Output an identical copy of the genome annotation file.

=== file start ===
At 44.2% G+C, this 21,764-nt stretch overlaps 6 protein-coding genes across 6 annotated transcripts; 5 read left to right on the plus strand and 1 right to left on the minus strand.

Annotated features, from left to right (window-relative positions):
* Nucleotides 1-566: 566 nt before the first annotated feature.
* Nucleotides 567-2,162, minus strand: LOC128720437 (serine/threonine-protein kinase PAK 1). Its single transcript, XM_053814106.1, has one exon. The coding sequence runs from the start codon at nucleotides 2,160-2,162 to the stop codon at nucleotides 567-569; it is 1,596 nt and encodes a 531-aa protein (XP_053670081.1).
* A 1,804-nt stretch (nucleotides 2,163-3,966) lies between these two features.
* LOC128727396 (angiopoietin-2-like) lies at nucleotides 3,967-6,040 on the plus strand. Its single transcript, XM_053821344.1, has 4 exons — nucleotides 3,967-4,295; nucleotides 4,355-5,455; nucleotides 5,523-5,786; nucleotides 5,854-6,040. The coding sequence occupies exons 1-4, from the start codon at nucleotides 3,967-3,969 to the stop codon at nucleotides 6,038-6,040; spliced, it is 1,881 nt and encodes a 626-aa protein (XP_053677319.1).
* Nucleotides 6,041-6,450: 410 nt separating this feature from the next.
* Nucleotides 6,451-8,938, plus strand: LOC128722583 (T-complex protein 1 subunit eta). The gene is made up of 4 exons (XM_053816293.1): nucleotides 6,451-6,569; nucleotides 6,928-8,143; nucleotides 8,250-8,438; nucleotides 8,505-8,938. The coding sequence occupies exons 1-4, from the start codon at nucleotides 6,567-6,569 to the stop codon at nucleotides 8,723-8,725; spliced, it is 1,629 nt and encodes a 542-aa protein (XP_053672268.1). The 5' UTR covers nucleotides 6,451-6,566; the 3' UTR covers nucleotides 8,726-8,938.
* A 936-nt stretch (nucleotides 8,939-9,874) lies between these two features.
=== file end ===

At 44.2% G+C, this 21,764-nt stretch overlaps 6 protein-coding genes across 6 annotated transcripts; 5 read left to right on the plus strand and 1 right to left on the minus strand.

Annotated features, from left to right (window-relative positions):
* Nucleotides 1-566: 566 nt before the first annotated feature.
* Nucleotides 567-2,162, minus strand: LOC128720437 (serine/threonine-protein kinase PAK 1). Its single transcript, XM_053814106.1, has one exon. The coding sequence runs from the start codon at nucleotides 2,160-2,162 to the stop codon at nucleotides 567-569; it is 1,596 nt and encodes a 531-aa protein (XP_053670081.1).
* A 1,804-nt stretch (nucleotides 2,163-3,966) lies between these two features.
* LOC128727396 (angiopoietin-2-like) lies at nucleotides 3,967-6,040 on the plus strand. Its single transcript, XM_053821344.1, has 4 exons — nucleotides 3,967-4,295; nucleotides 4,355-5,455; nucleotides 5,523-5,786; nucleotides 5,854-6,040. The coding sequence occupies exons 1-4, from the start codon at nucleotides 3,967-3,969 to the stop codon at nucleotides 6,038-6,040; spliced, it is 1,881 nt and encodes a 626-aa protein (XP_053677319.1).
* Nucleotides 6,041-6,450: 410 nt separating this feature from the next.
* Nucleotides 6,451-8,938, plus strand: LOC128722583 (T-complex protein 1 subunit eta). The gene is made up of 4 exons (XM_053816293.1): nucleotides 6,451-6,569; nucleotides 6,928-8,143; nucleotides 8,250-8,438; nucleotides 8,505-8,938. The coding sequence occupies exons 1-4, from the start codon at nucleotides 6,567-6,569 to the stop codon at nucleotides 8,723-8,725; spliced, it is 1,629 nt and encodes a 542-aa protein (XP_053672268.1). The 5' UTR covers nucleotides 6,451-6,566; the 3' UTR covers nucleotides 8,726-8,938.
* A 936-nt stretch (nucleotides 8,939-9,874) lies between these two features.